An iBreastExam (iBE) pilot project was launched in 2018 by a charity called Women in Need (WIN) in the Indian rural district of Wardha where no such screening programs have previously been conducted. The project is supported by the Grand Commandery of the Castello (GCC), a jurisdiction of the Military and Hospitaller Order of St Lazarus of Jerusalem, based in Mensija, San Gwann.

The Grand Commandery’s Hospitaller Chev Paul Warren said: “Two years ago, we had decided to raise funds from among our membership to donate the iBE together with two cartridges capable of performing 4000 scans to WIN with the aim of decreasing the mortality rate in the two areas where WIN operates. The high mortality rate in these areas is mainly due to the lack of awareness and delay in both screening and diagnosis. Through this donation, we are helping WIN to save lives.”

In the last two years, the iBE was conducted across 21 villages in that district, screening 2,000 women. Ten women (0.5%) were detected with early stage breast cancer, for which they have received successful treatment. Given the current low survival rate in India, this is a very good result.

Leah Pattison, founder of WIN which assists also female lepers, said: “If we compare these figures with the numbers of women with cancer referred to WIN from the Government Medical College Hospital (GMCH) in Nagpur, where our charity is also operational, we find that out of the 156 women referred in 2018-2019, 61 had breast cancer, which is 40%. All of these women had 3rd or 4th stage breast cancer.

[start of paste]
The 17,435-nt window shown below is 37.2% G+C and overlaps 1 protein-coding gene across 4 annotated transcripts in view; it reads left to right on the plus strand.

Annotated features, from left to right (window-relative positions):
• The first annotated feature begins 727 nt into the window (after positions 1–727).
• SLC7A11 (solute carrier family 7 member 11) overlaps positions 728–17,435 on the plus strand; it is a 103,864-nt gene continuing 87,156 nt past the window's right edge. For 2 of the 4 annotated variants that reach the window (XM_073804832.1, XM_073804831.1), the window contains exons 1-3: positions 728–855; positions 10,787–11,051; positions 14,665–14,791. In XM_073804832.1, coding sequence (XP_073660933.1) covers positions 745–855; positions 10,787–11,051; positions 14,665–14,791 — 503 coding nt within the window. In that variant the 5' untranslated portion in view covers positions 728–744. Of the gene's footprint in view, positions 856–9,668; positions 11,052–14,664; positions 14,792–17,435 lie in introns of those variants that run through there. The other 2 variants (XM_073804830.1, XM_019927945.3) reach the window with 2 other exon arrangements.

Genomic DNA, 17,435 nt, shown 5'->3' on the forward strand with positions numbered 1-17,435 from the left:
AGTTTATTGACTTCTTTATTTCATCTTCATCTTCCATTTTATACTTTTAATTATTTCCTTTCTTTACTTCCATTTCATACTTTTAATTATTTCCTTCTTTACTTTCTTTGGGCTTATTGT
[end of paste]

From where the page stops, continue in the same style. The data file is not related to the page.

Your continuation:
“Whilst the 0.5% detected out of a population of 2,000 screened in Wardha is difficult to compare with 40% of breast cancer cases referred out of 152 women already receiving treatment for the disease, we are able to see from the data so far, that the risk of developing breast cancer is greater for women living in Nagpur city.”

Asked what is the way forward for the iBreastExam project, Ms Pattison proposed that “given the cost of the cartridges and the information we now have, it would be useful to utilise the remainder of the second cartridge (1,600 scans) in the working class communities in Nagpur and then compare the difference in prevalence between the two environments. In doing so, we can make a better judgement on where the IBE, donated by our Grand Commandery of the Castello friends in Malta, can be more effective in saving lives.”

Breast cancer is the most common cancer in Indian women in India, the most prevalent cancer in most cities and the second most common in rural India. More than 50% of breast cancer patients in India are suffering from stage 3 and 4, where the chances of survival are extremely low.

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